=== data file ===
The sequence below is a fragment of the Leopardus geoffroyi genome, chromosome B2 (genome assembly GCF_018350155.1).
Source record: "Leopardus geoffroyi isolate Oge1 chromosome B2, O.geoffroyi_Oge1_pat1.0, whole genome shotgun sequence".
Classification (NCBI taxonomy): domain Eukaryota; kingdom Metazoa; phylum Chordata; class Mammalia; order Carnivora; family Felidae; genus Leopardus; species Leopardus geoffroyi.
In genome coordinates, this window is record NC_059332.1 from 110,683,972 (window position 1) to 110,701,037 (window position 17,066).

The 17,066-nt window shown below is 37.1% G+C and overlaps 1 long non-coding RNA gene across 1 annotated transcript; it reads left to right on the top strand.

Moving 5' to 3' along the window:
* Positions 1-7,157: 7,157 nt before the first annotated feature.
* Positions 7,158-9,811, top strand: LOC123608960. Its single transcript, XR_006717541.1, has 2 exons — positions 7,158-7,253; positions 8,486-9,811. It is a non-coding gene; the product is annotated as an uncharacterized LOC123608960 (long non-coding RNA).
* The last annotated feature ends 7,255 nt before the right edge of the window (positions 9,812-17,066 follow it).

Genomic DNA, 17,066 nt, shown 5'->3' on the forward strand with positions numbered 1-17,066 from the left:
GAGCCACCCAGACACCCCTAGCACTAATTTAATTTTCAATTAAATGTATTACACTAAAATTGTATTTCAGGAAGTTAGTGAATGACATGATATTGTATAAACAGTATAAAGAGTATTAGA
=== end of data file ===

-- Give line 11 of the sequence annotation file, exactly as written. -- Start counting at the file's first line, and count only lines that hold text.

GAGCCACCCAGACACCCCTAGCACTAATTTAATTTTCAATTAAATGTATTACACTAAAATTGTATTTCAGGAAGTTAGTGAATGACATGATATTGTATAAACAGTATAAAGAGTATTAGA